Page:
Michael R., Alumni
We’ve all heard that “we’re as sick as our secrets” and this seems all but certain, yet the entire notion of shame—for whatever reason—doesn’t usually seem to get quite as much attention as a topic of conversation in most of the 12 Step Meetings I attend. Still, when I look at the Program of Recovery with even a bit of objectivity it does seem largely geared toward the practice of confronting and removing those things in my life about which I have felt some degree of shame—and not always without reason.
Today I feel very grateful about my participation in a way of life that gives little or no support to the idea that shame is a good or life-giving idea and that there are things I can actively do to reduce its presence as a guiding motivator when it seems to want to re-establish its tyranny over me. Regret, even deep sorrow, is allowable when there remains the sincere willingness to amend my ways, thoughts and actions. Shame, not so much.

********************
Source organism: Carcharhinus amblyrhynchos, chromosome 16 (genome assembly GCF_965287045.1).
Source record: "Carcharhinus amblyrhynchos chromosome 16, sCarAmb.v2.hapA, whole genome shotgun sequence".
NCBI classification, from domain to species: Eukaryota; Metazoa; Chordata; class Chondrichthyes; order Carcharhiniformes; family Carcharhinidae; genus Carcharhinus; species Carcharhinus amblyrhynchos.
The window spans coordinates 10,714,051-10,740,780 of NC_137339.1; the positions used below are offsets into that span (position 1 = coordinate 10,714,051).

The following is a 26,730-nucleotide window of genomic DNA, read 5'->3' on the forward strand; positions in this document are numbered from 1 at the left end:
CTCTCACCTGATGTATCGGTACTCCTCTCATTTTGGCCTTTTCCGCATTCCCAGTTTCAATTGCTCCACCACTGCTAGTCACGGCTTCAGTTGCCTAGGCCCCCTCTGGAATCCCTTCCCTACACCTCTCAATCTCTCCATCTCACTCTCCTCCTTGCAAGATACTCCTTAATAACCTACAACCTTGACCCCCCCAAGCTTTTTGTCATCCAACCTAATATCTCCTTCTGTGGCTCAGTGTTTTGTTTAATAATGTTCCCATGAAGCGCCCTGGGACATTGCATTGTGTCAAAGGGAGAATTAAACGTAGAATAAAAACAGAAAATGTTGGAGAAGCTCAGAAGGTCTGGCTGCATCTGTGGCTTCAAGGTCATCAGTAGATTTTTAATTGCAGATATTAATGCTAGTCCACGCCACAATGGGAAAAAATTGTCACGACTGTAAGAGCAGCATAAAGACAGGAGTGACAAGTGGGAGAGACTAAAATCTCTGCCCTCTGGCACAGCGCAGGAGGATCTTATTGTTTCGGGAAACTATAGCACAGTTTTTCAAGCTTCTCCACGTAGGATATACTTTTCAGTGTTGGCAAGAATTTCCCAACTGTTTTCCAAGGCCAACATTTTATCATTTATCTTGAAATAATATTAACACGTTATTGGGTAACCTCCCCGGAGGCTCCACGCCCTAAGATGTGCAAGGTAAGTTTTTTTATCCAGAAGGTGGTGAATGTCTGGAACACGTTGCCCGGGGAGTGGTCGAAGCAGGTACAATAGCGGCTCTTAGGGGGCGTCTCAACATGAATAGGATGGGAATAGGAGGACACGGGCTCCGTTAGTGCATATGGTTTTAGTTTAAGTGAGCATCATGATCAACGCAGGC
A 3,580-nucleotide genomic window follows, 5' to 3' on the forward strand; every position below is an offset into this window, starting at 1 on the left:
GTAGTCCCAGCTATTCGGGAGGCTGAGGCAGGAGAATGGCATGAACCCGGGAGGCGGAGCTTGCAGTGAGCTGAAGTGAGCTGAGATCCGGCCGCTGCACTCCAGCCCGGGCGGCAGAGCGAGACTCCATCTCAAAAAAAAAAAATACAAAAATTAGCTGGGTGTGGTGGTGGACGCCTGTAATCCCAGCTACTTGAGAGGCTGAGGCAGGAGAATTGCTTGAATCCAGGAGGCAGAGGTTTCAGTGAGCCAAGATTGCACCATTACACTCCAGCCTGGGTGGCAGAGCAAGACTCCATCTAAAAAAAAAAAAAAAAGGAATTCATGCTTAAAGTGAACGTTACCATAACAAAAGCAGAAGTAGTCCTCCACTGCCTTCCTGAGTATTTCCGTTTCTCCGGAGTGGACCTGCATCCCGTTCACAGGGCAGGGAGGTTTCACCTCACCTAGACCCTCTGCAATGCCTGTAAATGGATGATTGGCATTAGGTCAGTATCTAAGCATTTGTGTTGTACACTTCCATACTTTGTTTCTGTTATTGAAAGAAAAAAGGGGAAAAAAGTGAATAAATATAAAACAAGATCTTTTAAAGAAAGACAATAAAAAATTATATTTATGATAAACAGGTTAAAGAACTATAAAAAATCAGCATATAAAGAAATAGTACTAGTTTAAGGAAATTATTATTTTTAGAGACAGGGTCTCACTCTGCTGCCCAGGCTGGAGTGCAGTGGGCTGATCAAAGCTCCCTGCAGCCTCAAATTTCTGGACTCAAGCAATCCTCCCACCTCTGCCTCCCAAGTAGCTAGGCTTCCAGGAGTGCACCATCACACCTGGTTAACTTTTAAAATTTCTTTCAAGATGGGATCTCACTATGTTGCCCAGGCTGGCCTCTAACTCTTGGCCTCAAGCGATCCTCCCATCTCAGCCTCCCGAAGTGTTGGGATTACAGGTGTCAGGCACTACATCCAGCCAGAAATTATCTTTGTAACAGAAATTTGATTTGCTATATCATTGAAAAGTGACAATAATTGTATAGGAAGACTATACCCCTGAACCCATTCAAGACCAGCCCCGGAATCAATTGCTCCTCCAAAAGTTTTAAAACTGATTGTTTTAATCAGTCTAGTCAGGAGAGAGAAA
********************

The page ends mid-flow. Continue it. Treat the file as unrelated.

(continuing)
I did not get clean and sober to live under the cruel and crushing lash of shame—the idea, not that I’ve done wrong but that I am, in my essence, wrong.
What a gift it is—sometimes quickly, sometimes slowly—to find myself believing in a Higher Power who wants me healthy and whole rather than living under the shadow of a pointless (and lifeless) sense of shame.
I think these topics have lately come to my mind because there has been a noticeable rash of relapse in the Meetings I regularly attend. I offer the above musings and thoughts to anyone out there who thinks that relapse (or thoughts thereof) are shameful. They’re not. They are just thoughts or actions that can be amended.
Trust me: I know.